On World Antimicrobial Awareness Week (from the 18th to the 24th of November), Médecins Sans Frontiers (MSF) is bringing attention to antimicrobial resistance as one of the world's biggest health challenges, with medicines becoming increasingly ineffective to treat infections.
Antimicrobial resistance is one of the world's biggest health challenges, with medicines becoming increasingly ineffective to treat infections. Nevertheless, lack of awareness and insufficient documentation in the absence of a global data collection system continue to prevail. A 2016 report issued by the British government estimated that by 2050 up to 10 million persons could lose their lives due to antibiotic-resistant bacteria.
One of the challenges faced by MSF is the lack of quality data in how resistant organisms are in the places that we work.
In order for us to give targeted treatment to the organisms, we need quality data in order to be able to target these infections specifically. Anita Williams, Antibiotic Resistance Research Advisor at LuxOR Operational Research Team based in Beirut (Lebanon).
“In my role with LuxOR, we do research to fill this gap. Analyzing our microbiology data and publishing it in scientific articles not only so that we can improve our treatment options, but that others in the area can also improve this. Not only do we do this, but we also look at other aspects to antimicrobial resistance, such as infection prevention and control, prescribing habits of our clinicians and environmental health and vaccination issues. All of these things can help us target antimicrobial resistance and serve our patients better”, explains Williams.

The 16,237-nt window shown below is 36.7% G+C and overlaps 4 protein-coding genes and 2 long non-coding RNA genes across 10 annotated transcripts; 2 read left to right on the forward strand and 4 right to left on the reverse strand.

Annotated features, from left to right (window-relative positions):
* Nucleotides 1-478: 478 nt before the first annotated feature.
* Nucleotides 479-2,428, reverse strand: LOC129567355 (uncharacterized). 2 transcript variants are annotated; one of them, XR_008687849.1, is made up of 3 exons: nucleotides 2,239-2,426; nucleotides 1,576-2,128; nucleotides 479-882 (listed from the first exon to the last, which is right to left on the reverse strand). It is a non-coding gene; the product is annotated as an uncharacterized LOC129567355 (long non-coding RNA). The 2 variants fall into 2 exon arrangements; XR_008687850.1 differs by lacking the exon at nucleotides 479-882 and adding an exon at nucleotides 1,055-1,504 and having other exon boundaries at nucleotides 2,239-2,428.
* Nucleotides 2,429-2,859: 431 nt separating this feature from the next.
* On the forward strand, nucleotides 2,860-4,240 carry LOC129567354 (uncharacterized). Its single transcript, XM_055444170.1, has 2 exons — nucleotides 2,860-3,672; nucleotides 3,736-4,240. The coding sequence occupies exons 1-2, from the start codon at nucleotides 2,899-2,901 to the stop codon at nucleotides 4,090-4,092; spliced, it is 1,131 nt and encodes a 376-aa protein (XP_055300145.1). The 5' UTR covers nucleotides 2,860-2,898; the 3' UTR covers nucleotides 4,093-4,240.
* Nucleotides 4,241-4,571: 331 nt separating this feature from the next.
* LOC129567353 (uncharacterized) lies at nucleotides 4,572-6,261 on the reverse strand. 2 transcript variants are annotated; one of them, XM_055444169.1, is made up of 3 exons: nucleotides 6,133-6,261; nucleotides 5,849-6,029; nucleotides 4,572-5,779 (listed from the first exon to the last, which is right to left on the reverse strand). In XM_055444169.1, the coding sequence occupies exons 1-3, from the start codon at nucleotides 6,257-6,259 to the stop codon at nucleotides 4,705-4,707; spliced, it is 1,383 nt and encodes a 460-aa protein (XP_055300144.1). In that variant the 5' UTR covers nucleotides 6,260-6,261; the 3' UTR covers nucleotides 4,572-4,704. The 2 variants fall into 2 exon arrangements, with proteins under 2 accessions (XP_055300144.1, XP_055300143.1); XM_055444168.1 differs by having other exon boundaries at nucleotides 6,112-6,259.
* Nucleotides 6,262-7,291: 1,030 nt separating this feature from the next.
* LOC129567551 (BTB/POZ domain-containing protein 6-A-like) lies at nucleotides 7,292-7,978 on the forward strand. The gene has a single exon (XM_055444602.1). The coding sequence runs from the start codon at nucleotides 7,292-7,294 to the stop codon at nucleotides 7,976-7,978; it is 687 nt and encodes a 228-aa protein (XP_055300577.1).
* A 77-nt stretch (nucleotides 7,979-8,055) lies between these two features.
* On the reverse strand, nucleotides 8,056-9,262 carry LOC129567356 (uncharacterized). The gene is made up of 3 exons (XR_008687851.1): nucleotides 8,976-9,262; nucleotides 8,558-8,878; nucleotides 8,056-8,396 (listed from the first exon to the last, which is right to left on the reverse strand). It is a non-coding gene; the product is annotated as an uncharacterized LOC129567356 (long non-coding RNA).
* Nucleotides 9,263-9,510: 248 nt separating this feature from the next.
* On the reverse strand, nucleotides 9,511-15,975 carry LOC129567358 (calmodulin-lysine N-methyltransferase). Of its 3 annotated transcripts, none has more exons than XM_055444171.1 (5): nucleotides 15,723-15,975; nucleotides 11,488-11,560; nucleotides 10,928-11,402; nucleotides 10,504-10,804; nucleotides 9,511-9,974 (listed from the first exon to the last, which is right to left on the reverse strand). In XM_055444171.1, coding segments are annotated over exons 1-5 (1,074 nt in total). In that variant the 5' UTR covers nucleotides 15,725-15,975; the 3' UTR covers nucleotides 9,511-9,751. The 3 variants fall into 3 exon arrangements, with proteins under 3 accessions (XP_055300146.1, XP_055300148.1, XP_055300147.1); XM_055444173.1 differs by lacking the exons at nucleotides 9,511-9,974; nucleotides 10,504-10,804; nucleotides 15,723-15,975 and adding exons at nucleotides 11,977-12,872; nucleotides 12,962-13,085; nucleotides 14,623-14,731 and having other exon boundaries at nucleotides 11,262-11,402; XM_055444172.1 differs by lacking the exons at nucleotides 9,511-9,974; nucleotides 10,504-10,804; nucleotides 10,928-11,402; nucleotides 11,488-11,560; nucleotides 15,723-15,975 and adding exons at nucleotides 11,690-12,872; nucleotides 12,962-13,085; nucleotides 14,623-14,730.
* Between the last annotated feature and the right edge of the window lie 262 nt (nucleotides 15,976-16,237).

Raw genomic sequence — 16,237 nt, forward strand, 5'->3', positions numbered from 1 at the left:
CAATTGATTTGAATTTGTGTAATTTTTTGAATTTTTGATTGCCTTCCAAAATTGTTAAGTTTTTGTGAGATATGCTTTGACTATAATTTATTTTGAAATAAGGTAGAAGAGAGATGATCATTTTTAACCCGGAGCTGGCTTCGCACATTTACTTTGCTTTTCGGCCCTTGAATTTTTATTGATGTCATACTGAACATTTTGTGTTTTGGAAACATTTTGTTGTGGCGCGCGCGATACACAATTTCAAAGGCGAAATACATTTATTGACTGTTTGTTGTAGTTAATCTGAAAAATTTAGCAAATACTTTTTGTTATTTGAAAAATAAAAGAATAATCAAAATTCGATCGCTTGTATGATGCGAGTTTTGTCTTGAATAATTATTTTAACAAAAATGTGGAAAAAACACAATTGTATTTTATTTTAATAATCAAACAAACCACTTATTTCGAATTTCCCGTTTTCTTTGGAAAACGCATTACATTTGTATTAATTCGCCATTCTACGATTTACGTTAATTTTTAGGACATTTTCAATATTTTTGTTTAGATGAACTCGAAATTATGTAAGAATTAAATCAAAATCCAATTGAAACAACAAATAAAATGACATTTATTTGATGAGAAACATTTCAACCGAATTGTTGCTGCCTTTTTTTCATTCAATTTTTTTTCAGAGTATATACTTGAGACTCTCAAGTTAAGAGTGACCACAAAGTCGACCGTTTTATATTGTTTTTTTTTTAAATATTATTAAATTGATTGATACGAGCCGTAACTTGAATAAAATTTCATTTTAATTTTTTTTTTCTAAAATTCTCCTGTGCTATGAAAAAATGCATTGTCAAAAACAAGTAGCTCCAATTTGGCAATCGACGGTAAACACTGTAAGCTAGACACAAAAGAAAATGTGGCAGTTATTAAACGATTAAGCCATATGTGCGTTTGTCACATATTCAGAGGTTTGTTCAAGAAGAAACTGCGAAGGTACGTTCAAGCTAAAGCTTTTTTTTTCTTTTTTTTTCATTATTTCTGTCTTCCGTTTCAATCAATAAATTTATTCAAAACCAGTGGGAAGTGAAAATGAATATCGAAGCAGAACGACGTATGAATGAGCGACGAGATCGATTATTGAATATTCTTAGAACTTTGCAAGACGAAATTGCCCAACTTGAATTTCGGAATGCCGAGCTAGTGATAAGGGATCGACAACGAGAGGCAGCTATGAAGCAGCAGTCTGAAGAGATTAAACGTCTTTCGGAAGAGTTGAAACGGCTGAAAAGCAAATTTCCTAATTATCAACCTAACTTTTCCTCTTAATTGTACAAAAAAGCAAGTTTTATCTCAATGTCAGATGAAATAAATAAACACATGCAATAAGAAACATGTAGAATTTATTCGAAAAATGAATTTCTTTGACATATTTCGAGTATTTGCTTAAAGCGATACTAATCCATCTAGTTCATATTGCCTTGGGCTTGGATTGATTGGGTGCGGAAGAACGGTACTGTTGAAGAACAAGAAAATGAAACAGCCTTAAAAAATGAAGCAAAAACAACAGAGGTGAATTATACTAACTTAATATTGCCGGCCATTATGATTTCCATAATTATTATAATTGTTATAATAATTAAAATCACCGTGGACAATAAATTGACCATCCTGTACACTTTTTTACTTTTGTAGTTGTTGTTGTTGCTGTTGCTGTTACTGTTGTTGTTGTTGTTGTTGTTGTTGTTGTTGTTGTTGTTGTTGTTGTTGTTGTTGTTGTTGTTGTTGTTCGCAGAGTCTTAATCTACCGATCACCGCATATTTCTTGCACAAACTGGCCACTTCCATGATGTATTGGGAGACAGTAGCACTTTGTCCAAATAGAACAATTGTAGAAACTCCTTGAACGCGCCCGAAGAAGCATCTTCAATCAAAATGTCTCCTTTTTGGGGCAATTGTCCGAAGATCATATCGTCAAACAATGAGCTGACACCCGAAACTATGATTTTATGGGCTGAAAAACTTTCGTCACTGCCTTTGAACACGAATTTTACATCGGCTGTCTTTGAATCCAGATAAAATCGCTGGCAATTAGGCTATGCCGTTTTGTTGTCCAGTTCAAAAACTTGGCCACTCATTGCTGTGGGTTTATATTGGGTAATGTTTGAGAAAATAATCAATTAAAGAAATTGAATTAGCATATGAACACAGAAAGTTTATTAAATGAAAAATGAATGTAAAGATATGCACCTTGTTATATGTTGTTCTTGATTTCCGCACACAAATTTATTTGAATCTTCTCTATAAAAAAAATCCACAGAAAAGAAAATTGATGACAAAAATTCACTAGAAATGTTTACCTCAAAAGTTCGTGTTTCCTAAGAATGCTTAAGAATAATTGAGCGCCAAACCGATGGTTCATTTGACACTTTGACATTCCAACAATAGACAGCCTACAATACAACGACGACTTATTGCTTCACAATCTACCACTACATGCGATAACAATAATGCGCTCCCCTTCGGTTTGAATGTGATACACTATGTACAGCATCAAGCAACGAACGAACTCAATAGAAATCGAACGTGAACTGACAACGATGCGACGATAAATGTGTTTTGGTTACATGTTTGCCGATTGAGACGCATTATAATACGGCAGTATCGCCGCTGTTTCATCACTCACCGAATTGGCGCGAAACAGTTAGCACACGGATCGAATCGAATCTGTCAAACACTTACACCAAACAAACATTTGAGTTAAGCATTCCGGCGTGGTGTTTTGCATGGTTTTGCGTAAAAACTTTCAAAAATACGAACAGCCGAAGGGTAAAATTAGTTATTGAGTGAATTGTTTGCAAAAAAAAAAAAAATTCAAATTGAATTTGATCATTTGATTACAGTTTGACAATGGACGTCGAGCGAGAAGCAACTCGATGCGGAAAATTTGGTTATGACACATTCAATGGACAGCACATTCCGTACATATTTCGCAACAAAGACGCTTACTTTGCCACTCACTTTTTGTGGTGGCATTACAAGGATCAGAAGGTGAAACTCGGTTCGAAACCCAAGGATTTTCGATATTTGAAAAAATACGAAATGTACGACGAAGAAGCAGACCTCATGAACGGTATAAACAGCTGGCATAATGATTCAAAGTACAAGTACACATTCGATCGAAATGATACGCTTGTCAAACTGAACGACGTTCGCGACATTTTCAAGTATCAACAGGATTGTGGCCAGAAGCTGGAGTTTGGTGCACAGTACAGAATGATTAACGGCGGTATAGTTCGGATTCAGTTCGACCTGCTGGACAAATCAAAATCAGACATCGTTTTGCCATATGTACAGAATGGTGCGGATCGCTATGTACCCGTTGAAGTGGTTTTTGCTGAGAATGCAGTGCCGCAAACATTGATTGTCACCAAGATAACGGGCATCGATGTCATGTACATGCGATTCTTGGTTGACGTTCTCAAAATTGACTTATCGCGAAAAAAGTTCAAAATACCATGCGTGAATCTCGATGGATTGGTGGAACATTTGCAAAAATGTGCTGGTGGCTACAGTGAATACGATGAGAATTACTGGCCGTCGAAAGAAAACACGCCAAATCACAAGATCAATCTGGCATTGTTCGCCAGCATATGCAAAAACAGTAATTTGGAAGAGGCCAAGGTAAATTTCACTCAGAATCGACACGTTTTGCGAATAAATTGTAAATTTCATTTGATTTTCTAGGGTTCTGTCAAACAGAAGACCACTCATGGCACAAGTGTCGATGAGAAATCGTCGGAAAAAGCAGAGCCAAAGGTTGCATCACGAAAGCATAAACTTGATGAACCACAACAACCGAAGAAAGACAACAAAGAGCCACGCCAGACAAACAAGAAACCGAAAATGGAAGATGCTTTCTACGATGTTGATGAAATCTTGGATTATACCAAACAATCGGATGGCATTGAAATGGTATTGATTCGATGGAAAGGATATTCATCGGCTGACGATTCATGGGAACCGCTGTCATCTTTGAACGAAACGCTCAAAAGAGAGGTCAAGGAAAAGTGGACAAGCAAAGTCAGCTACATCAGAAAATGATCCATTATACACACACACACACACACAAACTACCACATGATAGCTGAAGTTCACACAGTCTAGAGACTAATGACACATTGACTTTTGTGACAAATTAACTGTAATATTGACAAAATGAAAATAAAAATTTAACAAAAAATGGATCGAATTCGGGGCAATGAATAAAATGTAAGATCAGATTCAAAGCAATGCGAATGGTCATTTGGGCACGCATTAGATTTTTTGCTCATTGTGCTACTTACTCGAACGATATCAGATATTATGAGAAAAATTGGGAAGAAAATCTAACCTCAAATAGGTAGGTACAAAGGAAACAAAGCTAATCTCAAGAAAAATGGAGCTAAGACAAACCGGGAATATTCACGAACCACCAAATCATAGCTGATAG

What is Antimicrobial resistance?
Bacteria, viruses, and parasites constantly develop to ensure their sustainability. They have massively adapted to the available treatments and medicines, undermining their ability to prevent and treat infections. This results in developing an antimicrobial resistant infection. The microbes’ ability to survive the drugs used against them is called “Antimicrobial Resistance”.
Several factors lead to the development of antimicrobial resistance, including the unregulated use of antimicrobials without prescription and improper infection control measures, random prescription of medicine, low-quality medicines, lack of appropriate diagnostic and monitoring tools, and insufficient awareness. In most cases, pharmacies don’t require a prescription to sell drugs, allowing people to self-medicate. Some doctors do not practice antimicrobial stewardship and prescribe unnecessarily or wrongly. These practices lead to the development of antimicrobial resistant organisms that don’t respond to medicines.
If bacteria are resistant to multiple antibiotics, treating the infection becomes very difficult or even impossible. Only when the antibiotic-resistant bacteria are eliminated can the patient's next bacterial infection be treated with antibiotics